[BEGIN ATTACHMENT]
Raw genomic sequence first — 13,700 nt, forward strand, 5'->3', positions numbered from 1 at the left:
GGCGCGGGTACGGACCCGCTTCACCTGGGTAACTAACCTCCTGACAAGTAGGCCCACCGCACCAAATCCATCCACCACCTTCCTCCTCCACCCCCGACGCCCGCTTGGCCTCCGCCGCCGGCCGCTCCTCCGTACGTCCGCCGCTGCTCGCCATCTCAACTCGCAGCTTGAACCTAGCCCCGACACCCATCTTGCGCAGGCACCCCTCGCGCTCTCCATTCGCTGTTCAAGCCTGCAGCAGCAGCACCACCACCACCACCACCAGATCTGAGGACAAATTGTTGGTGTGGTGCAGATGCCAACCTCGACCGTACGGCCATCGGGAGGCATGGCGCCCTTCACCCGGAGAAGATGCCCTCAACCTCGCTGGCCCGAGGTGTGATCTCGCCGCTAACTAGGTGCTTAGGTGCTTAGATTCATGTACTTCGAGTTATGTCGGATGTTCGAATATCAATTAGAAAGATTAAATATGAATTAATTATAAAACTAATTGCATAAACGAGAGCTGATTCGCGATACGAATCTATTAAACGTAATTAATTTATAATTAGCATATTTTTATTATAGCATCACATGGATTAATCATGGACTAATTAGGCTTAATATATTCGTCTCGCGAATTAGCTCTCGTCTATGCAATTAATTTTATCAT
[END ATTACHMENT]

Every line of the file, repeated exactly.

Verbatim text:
Raw genomic sequence first — 13,700 nt, forward strand, 5'->3', positions numbered from 1 at the left:
GGCGCGGGTACGGACCCGCTTCACCTGGGTAACTAACCTCCTGACAAGTAGGCCCACCGCACCAAATCCATCCACCACCTTCCTCCTCCACCCCCGACGCCCGCTTGGCCTCCGCCGCCGGCCGCTCCTCCGTACGTCCGCCGCTGCTCGCCATCTCAACTCGCAGCTTGAACCTAGCCCCGACACCCATCTTGCGCAGGCACCCCTCGCGCTCTCCATTCGCTGTTCAAGCCTGCAGCAGCAGCACCACCACCACCACCACCAGATCTGAGGACAAATTGTTGGTGTGGTGCAGATGCCAACCTCGACCGTACGGCCATCGGGAGGCATGGCGCCCTTCACCCGGAGAAGATGCCCTCAACCTCGCTGGCCCGAGGTGTGATCTCGCCGCTAACTAGGTGCTTAGGTGCTTAGATTCATGTACTTCGAGTTATGTCGGATGTTCGAATATCAATTAGAAAGATTAAATATGAATTAATTATAAAACTAATTGCATAAACGAGAGCTGATTCGCGATACGAATCTATTAAACGTAATTAATTTATAATTAGCATATTTTTATTATAGCATCACATGGATTAATCATGGACTAATTAGGCTTAATATATTCGTCTCGCGAATTAGCTCTCGTCTATGCAATTAATTTTATCAT